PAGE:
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I've Seen the Light, but Where Did It Come From?
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In another episode of "Watching Movies Way Too Closely," we look at how the lighting always seems to be perfect, even when it isn't.
Warning: Potential spoilers ahead.
Lighting is very important in movies, so much so that the guy in charge of rigging up the lights gets the famous job title everyone can remember but no one can define: gaffer. Not only does lighting ensure everyone and everything can be seen by the camera, and therefore the audience, it also goes a long way in creating the right mood. Bright sunlight can perk things up, while dreary fluorescent light can suck the life right out. If done correctly, even the way light falls across an actor's face can help emphasize the story's point. In short, getting the right light is as essential as finding the right actor, the right dialog and the right music.
Sometimes, though, in the quest for flawless lighting, things end up a little flawed. Science fiction movies are the biggest culprit. Even in deep space, there is always some mysterious nearby light source, conveniently never caught on camera, that allows those space ships to be seen in all their wonderful detail. I can't really fault science fiction too much for this, though. Everyone likes their space dogfights with lots of impossibly loud bangs and huge explosions, so it stands to reason we want to see all the action as well, even if it's supposedly taking place in the pitch black void between the stars.
Outside the realm of science fiction, though, I have often been compelled to ask, "Exactly where is that light coming from, and how come nobody else notices?" Here are some of my favorite, er, highlights.
Lighting a scene that is really supposed to be dark, without resorting to sci-fi's disembodied lights, can be tough, but not impossible. If a strategically placed street light or a nice full moon isn't available, the movie makers will often take another existing light and give it a bit of a boost. Usually it's an effective trick, but sometimes it gets a bit obvious.
For example, when driving at night, the inside of a car is usually pretty dim. What little light there is usually comes from the dashboard. In real life, the dashboard's light is just bright enough to let the driver see the display, leaving everything else dark so there are no unnecessary distractions. In movies, though, dashboards shine brightly enough to let everyone see the driver's face. What's good for theatrics would be incredibly lousy for safety. Case in point:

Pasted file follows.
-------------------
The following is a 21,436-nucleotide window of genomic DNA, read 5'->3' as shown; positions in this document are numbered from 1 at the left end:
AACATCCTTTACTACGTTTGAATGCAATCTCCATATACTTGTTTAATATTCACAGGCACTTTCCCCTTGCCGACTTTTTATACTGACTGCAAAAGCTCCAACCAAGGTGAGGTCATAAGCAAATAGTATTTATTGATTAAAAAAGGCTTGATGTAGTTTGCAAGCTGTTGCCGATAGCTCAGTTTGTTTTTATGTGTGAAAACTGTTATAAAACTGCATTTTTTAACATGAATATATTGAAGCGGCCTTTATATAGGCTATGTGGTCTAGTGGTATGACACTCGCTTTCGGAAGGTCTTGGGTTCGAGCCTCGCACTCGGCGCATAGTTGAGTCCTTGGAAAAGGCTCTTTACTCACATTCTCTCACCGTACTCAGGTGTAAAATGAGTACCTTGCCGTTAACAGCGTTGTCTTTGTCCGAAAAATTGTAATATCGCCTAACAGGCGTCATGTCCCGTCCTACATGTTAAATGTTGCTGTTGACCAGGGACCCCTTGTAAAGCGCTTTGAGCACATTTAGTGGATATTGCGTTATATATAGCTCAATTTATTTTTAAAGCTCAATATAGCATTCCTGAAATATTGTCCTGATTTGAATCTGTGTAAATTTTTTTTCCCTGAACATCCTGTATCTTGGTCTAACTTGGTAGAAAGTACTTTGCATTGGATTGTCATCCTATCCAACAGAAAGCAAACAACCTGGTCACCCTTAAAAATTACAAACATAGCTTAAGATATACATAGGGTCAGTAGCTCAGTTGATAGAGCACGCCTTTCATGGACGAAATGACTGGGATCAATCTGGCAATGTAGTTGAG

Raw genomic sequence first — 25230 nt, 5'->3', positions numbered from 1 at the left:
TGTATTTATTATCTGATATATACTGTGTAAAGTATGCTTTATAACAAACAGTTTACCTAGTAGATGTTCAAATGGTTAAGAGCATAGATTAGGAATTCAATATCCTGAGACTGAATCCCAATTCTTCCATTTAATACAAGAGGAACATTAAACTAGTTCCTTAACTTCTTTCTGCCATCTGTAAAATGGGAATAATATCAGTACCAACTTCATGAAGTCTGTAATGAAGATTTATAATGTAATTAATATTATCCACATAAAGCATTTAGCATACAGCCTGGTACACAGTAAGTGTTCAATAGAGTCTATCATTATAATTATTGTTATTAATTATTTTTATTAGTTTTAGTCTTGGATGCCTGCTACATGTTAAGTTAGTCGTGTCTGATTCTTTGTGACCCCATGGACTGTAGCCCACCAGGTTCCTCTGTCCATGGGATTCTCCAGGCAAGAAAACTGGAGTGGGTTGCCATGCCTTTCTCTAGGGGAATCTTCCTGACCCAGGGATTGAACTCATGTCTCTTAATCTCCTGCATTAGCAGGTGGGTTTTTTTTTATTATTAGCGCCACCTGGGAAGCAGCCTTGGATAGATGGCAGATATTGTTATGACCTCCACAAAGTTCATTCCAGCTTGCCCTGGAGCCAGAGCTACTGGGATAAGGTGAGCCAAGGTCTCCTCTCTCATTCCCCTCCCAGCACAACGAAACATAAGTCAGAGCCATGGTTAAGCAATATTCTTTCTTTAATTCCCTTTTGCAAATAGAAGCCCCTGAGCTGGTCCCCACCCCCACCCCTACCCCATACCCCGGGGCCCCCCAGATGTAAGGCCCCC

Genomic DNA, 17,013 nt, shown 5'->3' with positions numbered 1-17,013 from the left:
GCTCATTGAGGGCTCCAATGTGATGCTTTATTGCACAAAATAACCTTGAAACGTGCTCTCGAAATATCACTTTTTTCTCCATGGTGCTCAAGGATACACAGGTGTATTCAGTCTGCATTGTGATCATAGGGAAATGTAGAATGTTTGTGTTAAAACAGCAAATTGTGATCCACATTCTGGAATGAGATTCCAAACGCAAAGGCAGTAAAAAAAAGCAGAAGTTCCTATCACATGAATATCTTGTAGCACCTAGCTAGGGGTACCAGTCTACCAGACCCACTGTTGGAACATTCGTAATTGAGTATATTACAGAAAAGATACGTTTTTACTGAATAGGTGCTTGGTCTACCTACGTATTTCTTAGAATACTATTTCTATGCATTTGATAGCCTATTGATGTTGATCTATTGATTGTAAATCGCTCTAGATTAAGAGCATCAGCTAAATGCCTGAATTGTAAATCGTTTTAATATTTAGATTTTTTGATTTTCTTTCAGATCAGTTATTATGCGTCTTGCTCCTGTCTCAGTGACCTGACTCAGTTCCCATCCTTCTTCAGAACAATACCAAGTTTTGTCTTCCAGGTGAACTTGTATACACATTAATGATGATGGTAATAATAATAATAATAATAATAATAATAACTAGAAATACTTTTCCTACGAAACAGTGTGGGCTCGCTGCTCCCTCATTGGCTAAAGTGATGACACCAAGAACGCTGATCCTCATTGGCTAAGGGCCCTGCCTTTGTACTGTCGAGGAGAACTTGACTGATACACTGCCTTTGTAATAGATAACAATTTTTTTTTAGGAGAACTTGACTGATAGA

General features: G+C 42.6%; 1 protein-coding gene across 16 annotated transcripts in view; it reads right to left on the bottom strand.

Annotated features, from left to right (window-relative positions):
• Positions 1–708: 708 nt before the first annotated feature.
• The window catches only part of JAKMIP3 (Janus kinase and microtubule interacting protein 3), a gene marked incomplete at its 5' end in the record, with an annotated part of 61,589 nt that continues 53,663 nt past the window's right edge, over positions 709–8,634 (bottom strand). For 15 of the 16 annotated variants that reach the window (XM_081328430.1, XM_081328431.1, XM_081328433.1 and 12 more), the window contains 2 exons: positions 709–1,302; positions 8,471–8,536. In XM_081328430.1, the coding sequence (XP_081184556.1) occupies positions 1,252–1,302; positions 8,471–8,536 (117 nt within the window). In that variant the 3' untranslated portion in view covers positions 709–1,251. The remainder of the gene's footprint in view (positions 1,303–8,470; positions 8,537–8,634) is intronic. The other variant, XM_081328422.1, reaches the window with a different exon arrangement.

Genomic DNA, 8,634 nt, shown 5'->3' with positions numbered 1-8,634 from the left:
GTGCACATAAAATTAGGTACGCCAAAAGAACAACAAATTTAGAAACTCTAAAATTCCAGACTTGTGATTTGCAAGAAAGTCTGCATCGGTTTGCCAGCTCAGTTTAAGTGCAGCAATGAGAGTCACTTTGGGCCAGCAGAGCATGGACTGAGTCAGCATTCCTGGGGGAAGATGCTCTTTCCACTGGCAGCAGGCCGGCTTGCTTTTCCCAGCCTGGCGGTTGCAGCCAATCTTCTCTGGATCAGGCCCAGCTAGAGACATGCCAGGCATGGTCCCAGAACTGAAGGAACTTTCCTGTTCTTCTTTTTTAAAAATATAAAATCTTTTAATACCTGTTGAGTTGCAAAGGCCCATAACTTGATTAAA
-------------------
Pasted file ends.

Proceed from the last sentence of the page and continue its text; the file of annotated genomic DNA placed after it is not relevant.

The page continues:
Would you want to drive with that bright of a dashboard glaring at you? I wouldn't!
Sometimes in a movie's quest to present each and every scene with maximum drama, the lighting goes a bit haywire. In Airplane!, the lighting jumps around so often that I can't help but wonder if that's supposed to be one of the jokes. One particular scene in the cockpit starts like this:
Never mind for a moment how there really shouldn't be a bright light shining into the cockpit when it's supposedly dark outside. Later in the scene, Dr. Rumack (Leslie Nielsen) turns around, the camera shifts, and the light follows him!
Now that's dramatic!
Now I can't in good conscience rag on Animusic without first saying that the Animusic team have put together some excellent music and computer animation. I can't wait to see Animusic 3. If you haven't seen or heard of Animusic, truck on over to Animusic.com and prepare to be amazed.
The first song from Animusic 2 is titled "Starship Groove," and the video predictably has a sci-fi motif. Since I already forgave sci-fi for all those mysterious off-camera lights, maybe I shouldn't harp here. The funny thing is, though, the video actually opens without any mystery light!
Then, after the song starts, we get not one, not two, but a whole bunch of mystery lights!
I guess it goes to show, musicians will not be denied their moment in the spotlight, even if the musicians are robots and the moment happens in outer space...
Here is another scene where light that really is present gets a bit of extra help, except in this case, the helper light is very badly misplaced!
At the beginning of the movie, a TV is left on. When the station goes off the air, an eerie, flickering glow fills the room, supposedly from the static on screen. However, the flicker is very obviously not coming from the TV. In fact, at one point the camera almost catches the real source of the flicker, coming close enough for the glare to reflect off the lens!
Or perhaps this is all intentional and it's really the ghosts playing with the TV's light, making it shine where it shouldn't. Uh oh...
IT'S THE GHOST LIGHT!!!
And finally, here is one where the lighting is just so completely unrealistic that it actually kills the suspense for me.
Late in the movie, Clarice (Jodie Foster) has stumbled figuratively onto the serial killer's hide-out, and is now stumbling literally through rooms so dark that she can't even see the killer following her. He on the other hand is moving about quite easily, thanks to his night-vision goggles.
Fair enough. But tell me, how can she not see the guy when he's got a light right above him?
Granted, it's not exactly the sun, but it's a far cry from the total darkness the movie is trying to imply!
Welp, that's it for today. Tune in next time when we'll ask, "Where is that music coming from?"
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